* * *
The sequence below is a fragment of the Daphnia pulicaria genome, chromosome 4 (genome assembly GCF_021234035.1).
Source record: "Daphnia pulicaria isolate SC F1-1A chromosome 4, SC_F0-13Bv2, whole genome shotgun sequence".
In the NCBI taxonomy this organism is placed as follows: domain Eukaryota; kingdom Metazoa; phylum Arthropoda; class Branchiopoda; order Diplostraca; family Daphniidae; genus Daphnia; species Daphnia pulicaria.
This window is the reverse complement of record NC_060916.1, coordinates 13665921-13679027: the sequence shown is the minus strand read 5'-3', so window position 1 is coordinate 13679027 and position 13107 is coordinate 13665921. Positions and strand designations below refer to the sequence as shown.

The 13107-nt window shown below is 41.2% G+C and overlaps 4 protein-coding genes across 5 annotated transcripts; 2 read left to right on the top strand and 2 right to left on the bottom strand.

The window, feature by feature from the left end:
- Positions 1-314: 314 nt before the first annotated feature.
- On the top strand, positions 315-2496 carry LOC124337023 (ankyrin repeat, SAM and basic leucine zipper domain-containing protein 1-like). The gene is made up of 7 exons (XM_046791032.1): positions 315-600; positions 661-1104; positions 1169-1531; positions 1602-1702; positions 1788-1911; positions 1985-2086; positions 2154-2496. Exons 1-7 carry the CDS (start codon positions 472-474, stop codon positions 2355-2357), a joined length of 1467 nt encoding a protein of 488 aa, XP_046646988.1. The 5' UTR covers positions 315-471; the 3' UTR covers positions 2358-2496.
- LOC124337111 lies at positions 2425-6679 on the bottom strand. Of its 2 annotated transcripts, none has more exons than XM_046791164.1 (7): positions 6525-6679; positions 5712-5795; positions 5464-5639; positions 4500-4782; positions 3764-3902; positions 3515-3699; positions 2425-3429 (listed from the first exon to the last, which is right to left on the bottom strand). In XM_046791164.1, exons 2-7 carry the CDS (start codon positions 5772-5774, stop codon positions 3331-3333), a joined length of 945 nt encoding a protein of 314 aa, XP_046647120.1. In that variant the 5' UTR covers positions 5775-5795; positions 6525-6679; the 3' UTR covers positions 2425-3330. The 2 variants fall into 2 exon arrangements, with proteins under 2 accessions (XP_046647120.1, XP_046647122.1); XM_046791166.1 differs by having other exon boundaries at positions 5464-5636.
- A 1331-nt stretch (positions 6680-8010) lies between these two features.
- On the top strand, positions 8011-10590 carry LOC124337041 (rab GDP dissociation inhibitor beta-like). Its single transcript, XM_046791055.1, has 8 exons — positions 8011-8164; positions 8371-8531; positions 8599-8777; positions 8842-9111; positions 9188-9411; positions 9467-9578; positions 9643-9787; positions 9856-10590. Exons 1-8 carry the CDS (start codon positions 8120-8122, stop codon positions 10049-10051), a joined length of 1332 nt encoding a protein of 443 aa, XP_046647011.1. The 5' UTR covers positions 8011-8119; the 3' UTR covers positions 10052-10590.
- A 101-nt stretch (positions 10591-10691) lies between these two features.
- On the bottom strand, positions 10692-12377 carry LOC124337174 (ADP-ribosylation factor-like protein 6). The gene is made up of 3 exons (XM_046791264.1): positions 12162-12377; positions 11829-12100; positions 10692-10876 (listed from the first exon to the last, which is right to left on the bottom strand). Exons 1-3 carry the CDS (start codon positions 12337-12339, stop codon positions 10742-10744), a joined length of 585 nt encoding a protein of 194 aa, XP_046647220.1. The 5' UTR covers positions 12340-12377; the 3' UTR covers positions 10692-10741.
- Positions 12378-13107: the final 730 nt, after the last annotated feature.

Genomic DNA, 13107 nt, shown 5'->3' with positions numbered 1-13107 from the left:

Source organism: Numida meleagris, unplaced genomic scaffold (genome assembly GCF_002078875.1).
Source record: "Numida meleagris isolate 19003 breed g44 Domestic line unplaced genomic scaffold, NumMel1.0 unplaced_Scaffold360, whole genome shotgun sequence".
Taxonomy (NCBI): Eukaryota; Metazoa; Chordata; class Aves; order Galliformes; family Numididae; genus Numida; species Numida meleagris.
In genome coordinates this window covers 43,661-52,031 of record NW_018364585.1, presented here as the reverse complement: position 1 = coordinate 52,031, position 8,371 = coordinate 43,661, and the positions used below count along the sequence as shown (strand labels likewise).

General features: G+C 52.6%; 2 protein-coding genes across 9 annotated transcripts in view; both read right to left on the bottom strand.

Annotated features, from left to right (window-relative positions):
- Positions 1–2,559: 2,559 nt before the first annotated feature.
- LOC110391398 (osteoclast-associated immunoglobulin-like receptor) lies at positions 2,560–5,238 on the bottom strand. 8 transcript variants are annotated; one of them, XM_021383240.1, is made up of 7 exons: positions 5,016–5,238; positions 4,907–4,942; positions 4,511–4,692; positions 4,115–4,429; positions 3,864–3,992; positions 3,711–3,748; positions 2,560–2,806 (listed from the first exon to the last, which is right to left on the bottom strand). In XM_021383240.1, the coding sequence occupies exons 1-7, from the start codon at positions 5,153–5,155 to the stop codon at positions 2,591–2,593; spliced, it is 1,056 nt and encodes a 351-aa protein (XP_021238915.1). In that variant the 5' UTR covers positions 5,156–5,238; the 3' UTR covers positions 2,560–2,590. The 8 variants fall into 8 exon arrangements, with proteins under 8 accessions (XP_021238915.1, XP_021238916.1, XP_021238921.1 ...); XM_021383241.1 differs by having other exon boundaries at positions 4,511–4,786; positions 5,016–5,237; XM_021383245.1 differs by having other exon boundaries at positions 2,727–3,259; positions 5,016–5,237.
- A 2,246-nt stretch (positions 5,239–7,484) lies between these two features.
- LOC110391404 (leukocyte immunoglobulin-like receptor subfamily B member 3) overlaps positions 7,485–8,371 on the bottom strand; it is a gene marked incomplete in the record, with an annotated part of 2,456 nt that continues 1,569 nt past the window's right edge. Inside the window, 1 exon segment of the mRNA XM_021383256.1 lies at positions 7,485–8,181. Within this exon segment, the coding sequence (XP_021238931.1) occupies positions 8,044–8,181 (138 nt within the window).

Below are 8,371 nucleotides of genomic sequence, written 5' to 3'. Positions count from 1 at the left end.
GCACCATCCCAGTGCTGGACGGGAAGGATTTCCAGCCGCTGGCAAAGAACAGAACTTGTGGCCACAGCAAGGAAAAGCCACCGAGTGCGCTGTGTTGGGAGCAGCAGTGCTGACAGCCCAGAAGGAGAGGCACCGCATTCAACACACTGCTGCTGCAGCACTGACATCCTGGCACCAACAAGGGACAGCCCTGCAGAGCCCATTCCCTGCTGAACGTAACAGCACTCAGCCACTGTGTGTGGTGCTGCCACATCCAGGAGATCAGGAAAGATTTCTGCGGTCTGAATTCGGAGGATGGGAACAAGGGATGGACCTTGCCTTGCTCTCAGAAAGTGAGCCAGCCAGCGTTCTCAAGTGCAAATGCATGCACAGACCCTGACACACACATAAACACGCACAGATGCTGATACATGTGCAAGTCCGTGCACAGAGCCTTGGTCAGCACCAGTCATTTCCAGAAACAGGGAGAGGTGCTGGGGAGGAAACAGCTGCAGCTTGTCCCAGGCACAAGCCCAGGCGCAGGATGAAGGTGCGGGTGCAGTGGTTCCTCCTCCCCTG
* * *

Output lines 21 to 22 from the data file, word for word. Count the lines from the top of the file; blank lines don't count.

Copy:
Annotated features, from left to right (window-relative positions):
- Positions 1–2,559: 2,559 nt before the first annotated feature.